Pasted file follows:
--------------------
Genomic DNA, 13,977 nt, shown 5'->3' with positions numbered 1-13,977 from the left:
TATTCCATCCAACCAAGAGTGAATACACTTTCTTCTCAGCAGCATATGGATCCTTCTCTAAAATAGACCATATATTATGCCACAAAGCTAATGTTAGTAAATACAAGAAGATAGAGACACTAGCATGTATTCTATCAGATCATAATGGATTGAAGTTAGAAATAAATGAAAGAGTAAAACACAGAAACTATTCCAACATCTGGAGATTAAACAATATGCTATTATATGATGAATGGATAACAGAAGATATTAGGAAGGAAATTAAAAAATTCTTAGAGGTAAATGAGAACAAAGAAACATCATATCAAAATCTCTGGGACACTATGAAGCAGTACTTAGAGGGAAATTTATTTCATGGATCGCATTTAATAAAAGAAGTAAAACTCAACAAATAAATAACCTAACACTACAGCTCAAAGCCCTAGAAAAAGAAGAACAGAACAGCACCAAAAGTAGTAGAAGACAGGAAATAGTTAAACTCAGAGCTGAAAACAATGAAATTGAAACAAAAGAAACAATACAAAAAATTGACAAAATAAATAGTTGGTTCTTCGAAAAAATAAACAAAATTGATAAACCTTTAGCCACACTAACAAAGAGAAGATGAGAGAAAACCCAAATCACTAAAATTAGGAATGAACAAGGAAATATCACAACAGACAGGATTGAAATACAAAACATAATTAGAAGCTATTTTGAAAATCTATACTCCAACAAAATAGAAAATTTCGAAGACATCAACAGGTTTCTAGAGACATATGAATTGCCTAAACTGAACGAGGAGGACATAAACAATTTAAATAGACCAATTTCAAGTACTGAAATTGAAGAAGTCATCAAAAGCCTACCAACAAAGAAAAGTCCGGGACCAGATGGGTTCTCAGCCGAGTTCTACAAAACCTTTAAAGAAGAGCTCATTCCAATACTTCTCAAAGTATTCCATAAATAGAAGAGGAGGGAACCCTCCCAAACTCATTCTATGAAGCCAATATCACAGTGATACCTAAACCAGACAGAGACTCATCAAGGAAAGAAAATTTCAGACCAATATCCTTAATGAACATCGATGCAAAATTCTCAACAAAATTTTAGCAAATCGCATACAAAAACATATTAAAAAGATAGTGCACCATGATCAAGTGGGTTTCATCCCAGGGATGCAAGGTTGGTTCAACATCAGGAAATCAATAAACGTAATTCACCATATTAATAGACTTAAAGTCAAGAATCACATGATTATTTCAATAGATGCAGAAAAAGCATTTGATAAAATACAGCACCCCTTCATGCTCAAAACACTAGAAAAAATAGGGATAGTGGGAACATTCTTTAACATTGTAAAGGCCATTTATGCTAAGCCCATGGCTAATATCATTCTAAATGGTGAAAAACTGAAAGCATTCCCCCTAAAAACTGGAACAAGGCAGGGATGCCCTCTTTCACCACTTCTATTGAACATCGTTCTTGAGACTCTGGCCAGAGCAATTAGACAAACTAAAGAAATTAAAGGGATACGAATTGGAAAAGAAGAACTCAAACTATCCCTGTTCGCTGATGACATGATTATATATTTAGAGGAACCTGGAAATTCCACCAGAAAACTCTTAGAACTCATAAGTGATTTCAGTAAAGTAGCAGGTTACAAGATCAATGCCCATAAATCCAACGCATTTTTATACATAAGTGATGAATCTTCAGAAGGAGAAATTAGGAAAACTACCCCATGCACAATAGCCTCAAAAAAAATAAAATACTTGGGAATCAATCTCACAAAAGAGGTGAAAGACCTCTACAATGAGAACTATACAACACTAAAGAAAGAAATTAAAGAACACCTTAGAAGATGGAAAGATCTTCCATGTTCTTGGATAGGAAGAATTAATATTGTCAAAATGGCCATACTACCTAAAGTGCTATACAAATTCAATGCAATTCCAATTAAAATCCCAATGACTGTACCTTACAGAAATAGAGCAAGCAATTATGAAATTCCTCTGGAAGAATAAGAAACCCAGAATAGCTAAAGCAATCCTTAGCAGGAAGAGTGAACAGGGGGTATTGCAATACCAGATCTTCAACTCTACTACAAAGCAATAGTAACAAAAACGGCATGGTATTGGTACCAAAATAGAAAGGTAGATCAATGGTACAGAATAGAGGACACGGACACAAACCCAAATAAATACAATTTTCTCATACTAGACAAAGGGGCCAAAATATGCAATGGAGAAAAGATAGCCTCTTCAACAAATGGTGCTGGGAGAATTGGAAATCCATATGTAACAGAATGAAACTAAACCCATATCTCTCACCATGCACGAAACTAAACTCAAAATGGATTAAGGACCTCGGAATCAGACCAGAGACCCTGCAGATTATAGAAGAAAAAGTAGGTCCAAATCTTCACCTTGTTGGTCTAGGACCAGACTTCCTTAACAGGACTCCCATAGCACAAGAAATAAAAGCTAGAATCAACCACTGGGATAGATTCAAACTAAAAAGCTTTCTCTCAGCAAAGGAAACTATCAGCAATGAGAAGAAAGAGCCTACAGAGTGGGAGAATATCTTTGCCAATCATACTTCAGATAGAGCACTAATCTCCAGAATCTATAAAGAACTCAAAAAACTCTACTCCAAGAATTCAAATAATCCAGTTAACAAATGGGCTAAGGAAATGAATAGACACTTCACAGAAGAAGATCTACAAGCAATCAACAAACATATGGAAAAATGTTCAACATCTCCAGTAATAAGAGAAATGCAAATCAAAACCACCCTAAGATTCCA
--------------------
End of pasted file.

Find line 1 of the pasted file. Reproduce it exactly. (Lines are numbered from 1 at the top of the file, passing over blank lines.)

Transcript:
Genomic DNA, 13,977 nt, shown 5'->3' with positions numbered 1-13,977 from the left: